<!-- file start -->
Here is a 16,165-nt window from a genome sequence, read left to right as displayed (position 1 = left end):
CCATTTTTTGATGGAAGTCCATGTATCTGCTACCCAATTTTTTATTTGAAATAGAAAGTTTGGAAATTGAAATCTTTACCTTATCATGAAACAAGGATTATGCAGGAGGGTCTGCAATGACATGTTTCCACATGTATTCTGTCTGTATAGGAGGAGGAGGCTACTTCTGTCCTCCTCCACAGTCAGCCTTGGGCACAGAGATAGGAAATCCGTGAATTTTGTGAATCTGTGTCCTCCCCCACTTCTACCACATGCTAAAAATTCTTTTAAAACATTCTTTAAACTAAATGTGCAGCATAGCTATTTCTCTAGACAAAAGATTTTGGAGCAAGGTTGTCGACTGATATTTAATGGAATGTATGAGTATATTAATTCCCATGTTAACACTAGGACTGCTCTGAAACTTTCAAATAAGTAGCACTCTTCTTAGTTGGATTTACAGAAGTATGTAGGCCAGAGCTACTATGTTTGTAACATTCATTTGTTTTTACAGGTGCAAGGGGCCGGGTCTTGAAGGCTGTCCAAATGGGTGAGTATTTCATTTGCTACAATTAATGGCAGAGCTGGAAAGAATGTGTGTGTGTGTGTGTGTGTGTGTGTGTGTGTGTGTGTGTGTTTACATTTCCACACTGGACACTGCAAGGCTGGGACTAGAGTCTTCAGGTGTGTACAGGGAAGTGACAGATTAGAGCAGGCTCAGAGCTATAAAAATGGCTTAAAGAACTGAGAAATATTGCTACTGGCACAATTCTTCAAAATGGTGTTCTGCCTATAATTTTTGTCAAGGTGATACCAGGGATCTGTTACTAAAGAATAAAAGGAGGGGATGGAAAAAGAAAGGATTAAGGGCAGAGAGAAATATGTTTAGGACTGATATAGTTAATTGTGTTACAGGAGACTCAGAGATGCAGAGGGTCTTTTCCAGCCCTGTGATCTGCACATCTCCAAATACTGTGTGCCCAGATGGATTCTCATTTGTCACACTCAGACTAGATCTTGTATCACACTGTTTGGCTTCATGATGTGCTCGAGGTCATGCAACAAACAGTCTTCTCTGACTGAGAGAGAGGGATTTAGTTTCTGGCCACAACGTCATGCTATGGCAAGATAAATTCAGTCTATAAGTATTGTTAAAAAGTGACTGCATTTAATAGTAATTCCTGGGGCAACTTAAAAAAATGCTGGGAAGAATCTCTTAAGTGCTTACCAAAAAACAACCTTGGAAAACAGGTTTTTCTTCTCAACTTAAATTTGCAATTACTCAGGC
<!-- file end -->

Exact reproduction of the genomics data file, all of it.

Here is a 16,165-nt window from a genome sequence, read left to right as displayed (position 1 = left end):
CCATTTTTTGATGGAAGTCCATGTATCTGCTACCCAATTTTTTATTTGAAATAGAAAGTTTGGAAATTGAAATCTTTACCTTATCATGAAACAAGGATTATGCAGGAGGGTCTGCAATGACATGTTTCCACATGTATTCTGTCTGTATAGGAGGAGGAGGCTACTTCTGTCCTCCTCCACAGTCAGCCTTGGGCACAGAGATAGGAAATCCGTGAATTTTGTGAATCTGTGTCCTCCCCCACTTCTACCACATGCTAAAAATTCTTTTAAAACATTCTTTAAACTAAATGTGCAGCATAGCTATTTCTCTAGACAAAAGATTTTGGAGCAAGGTTGTCGACTGATATTTAATGGAATGTATGAGTATATTAATTCCCATGTTAACACTAGGACTGCTCTGAAACTTTCAAATAAGTAGCACTCTTCTTAGTTGGATTTACAGAAGTATGTAGGCCAGAGCTACTATGTTTGTAACATTCATTTGTTTTTACAGGTGCAAGGGGCCGGGTCTTGAAGGCTGTCCAAATGGGTGAGTATTTCATTTGCTACAATTAATGGCAGAGCTGGAAAGAATGTGTGTGTGTGTGTGTGTGTGTGTGTGTGTGTGTGTGTGTGTTTACATTTCCACACTGGACACTGCAAGGCTGGGACTAGAGTCTTCAGGTGTGTACAGGGAAGTGACAGATTAGAGCAGGCTCAGAGCTATAAAAATGGCTTAAAGAACTGAGAAATATTGCTACTGGCACAATTCTTCAAAATGGTGTTCTGCCTATAATTTTTGTCAAGGTGATACCAGGGATCTGTTACTAAAGAATAAAAGGAGGGGATGGAAAAAGAAAGGATTAAGGGCAGAGAGAAATATGTTTAGGACTGATATAGTTAATTGTGTTACAGGAGACTCAGAGATGCAGAGGGTCTTTTCCAGCCCTGTGATCTGCACATCTCCAAATACTGTGTGCCCAGATGGATTCTCATTTGTCACACTCAGACTAGATCTTGTATCACACTGTTTGGCTTCATGATGTGCTCGAGGTCATGCAACAAACAGTCTTCTCTGACTGAGAGAGAGGGATTTAGTTTCTGGCCACAACGTCATGCTATGGCAAGATAAATTCAGTCTATAAGTATTGTTAAAAAGTGACTGCATTTAATAGTAATTCCTGGGGCAACTTAAAAAAATGCTGGGAAGAATCTCTTAAGTGCTTACCAAAAAACAACCTTGGAAAACAGGTTTTTCTTCTCAACTTAAATTTGCAATTACTCAGGC